The 2016 Academy Awards are well underway, and already one brand has slipped up, confusing Whoopi Goldberg with Oprah. True story. But embarrassing gaffs aside, the Oscars ain’t no poor person’s party.
It’ll cost you more than a pretty penny to nab a 30-second ad spot during the 2016 Academy Awards, with estimates from Kantar Media placing the price tag around the $US1.9 million mark.
Figures from the research firm, according to MediaPost, have shown that for half a minute of commercial time wedged in between this year’s Oscars broadcast on US ABC will require marketers to fork out between $US1.9 and two million, an upgrade from its $US1.83 million cost last year.
ABC – which holds broadcasting rights for the Academy Awards until 2020 – generated $US110 million in advertising revenue from the event in 2015, Kantar said, versus $US95 million in 2014.
And this year’s ceremony promises to be even more lucrative for the network, potentially fattening the network’s wallets by around $US135 million.
Drilling down into the data, Kantar said that the 2015 Oscars show featured 29 minutes and 45 seconds of ads – up by over five minutes from 2011 – as well as promo spots and local ads. Around 60 thirty-second advertising units typically run in the Oscar event.
By way of comparisons, the Academy Awards’ ad spend is higher than CBS’ Grammy Awards at $US75 million and NBC’s Golden Globes at $US42 million. The Super Bowl remains the single biggest advertising event of the year.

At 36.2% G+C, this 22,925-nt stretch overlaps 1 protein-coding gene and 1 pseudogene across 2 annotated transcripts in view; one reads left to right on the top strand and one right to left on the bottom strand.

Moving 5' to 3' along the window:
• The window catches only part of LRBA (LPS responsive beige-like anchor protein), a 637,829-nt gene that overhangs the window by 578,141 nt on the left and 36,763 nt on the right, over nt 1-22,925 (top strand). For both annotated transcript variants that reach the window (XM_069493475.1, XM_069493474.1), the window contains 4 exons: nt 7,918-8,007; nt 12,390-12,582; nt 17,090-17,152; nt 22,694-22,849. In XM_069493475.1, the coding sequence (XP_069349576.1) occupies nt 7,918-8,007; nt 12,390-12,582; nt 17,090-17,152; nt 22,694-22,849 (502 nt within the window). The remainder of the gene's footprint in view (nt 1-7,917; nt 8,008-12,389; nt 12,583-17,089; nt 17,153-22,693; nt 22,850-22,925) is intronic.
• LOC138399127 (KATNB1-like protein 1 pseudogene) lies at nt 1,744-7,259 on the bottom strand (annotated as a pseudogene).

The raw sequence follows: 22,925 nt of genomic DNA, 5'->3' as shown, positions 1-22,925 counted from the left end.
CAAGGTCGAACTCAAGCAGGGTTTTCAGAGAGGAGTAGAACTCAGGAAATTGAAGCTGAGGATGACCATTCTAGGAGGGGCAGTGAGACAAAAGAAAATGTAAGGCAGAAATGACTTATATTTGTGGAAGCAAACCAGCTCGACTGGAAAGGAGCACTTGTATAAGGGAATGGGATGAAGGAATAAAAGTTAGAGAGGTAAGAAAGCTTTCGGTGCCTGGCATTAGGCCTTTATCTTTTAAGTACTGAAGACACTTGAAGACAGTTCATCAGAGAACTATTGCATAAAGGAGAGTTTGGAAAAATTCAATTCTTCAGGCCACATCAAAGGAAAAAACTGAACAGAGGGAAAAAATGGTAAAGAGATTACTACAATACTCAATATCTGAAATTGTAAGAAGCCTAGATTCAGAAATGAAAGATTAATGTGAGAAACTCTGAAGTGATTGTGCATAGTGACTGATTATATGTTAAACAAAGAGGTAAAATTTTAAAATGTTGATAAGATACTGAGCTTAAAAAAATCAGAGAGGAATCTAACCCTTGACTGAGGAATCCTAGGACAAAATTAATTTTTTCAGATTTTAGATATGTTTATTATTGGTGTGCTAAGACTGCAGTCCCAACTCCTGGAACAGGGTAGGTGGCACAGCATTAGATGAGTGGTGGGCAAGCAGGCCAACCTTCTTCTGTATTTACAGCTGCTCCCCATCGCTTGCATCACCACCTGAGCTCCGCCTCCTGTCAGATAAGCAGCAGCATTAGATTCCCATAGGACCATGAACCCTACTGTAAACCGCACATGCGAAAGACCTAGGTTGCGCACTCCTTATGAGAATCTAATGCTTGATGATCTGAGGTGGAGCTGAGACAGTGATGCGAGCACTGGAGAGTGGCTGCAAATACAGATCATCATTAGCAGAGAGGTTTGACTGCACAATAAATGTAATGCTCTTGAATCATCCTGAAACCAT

Throughout the last five years, Samsung has pitched in the biggest amount, investing $61 million, followed by department-store chain JC Penney, on a budget of around $52 million.
Rounding out the top five on this measure, Kantar found, were Hyundai, American Express and Coca-Cola.
A range of ads are set to screen during the awards ceremony, including the first ever ad campaign from LinkedIn, in an attempt to comeback from its 44 per cent plummet of its stock, that has a Gravity-esque theme to it.
Narrated by Linkedin’s chief executive Jeff Weiner, the TVC called ‘You’re closer than you think,’ tells the story of when NASA used LinkedIn to look for its next astronaut. The networking website reckons its data found a whopping three million users who were qualified to apply for the role.
IBM is also debuting two ads starring filmmaker Ridley Scott, actress Carrie Fisher and its Watson cognitive computing system, in the hopes of dismissing the ‘dystopian’ view of artificial intelligence.